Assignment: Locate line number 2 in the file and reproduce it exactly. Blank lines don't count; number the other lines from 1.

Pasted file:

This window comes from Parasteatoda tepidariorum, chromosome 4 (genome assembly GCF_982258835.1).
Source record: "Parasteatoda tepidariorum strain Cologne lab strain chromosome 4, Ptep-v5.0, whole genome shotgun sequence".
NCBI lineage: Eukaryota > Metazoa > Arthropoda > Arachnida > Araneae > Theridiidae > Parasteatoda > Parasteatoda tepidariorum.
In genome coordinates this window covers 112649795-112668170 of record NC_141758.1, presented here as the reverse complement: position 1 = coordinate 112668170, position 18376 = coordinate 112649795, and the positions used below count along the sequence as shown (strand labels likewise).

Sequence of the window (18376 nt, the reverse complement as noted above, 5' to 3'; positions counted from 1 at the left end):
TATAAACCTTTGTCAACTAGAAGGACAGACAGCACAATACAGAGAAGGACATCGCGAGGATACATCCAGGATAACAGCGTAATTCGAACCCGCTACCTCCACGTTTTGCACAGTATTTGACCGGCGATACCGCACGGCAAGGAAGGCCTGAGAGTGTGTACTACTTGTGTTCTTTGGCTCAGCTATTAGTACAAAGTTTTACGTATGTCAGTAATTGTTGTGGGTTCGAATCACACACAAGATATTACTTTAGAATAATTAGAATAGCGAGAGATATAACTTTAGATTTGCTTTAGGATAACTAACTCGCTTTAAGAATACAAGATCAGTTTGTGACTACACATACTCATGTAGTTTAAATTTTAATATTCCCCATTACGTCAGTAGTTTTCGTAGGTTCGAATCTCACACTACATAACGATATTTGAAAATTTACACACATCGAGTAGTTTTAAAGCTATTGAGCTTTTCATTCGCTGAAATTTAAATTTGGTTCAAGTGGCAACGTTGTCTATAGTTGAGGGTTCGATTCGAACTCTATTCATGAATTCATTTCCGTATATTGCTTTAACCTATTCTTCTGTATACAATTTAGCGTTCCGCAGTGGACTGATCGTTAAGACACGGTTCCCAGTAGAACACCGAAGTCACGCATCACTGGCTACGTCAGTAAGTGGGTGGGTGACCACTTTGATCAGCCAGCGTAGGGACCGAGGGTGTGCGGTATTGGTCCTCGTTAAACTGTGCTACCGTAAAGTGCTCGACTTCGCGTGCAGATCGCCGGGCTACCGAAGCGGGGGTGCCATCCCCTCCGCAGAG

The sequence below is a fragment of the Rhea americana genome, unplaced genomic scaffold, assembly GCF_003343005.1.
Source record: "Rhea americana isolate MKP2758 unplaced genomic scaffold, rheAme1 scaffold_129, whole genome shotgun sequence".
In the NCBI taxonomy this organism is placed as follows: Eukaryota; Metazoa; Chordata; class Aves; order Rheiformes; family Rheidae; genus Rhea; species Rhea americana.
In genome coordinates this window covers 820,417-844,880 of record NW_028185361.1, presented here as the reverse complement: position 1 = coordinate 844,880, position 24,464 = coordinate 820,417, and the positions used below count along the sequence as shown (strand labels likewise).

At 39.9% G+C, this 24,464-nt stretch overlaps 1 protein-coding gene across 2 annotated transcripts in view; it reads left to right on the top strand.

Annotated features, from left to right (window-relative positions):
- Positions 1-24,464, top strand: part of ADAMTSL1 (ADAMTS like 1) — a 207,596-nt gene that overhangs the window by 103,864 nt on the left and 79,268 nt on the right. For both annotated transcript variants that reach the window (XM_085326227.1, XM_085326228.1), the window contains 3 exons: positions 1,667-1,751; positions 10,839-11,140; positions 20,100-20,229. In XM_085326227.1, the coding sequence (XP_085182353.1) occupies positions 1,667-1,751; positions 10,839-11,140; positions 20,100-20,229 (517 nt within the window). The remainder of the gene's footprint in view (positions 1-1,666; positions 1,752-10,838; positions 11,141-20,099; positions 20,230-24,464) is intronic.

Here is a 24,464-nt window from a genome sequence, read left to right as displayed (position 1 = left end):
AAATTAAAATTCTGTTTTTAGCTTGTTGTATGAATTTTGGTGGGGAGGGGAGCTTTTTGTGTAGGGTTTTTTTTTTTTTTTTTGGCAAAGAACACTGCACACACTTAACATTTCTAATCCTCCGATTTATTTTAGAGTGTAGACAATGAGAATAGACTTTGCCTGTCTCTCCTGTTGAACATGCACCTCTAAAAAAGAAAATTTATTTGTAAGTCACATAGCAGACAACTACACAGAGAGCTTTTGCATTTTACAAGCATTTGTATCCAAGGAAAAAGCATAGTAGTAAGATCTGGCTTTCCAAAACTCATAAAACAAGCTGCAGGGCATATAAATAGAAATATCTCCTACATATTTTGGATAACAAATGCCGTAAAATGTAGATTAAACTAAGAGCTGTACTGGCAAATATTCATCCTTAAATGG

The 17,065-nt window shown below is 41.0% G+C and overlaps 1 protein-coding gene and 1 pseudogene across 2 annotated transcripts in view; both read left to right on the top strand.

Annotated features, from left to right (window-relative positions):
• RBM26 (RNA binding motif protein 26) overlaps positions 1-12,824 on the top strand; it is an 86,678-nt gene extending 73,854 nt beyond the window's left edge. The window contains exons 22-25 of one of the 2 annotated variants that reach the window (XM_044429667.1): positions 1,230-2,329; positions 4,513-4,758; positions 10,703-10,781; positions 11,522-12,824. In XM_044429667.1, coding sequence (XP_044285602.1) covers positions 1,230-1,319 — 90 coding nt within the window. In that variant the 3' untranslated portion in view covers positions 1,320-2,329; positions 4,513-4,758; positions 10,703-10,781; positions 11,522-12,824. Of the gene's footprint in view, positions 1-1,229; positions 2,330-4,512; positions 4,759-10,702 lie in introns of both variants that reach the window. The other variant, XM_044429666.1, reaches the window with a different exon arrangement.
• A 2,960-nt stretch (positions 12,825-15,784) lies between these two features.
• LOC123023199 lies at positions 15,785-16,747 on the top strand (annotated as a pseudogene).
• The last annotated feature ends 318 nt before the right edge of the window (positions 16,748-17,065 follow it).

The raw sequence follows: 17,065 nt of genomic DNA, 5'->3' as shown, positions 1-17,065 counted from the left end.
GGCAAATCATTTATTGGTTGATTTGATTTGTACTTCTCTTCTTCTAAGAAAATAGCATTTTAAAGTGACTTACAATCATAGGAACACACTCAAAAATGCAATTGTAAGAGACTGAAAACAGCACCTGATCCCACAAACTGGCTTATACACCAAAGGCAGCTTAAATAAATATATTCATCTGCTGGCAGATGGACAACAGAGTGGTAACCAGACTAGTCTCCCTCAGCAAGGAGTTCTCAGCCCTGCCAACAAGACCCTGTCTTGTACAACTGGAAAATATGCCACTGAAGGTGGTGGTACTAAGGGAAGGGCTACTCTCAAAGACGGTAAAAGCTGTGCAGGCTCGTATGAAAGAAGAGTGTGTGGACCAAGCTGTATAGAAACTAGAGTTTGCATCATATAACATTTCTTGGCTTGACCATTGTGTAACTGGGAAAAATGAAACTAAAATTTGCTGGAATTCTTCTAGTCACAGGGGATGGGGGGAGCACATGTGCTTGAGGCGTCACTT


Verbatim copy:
Source record: "Parasteatoda tepidariorum strain Cologne lab strain chromosome 4, Ptep-v5.0, whole genome shotgun sequence".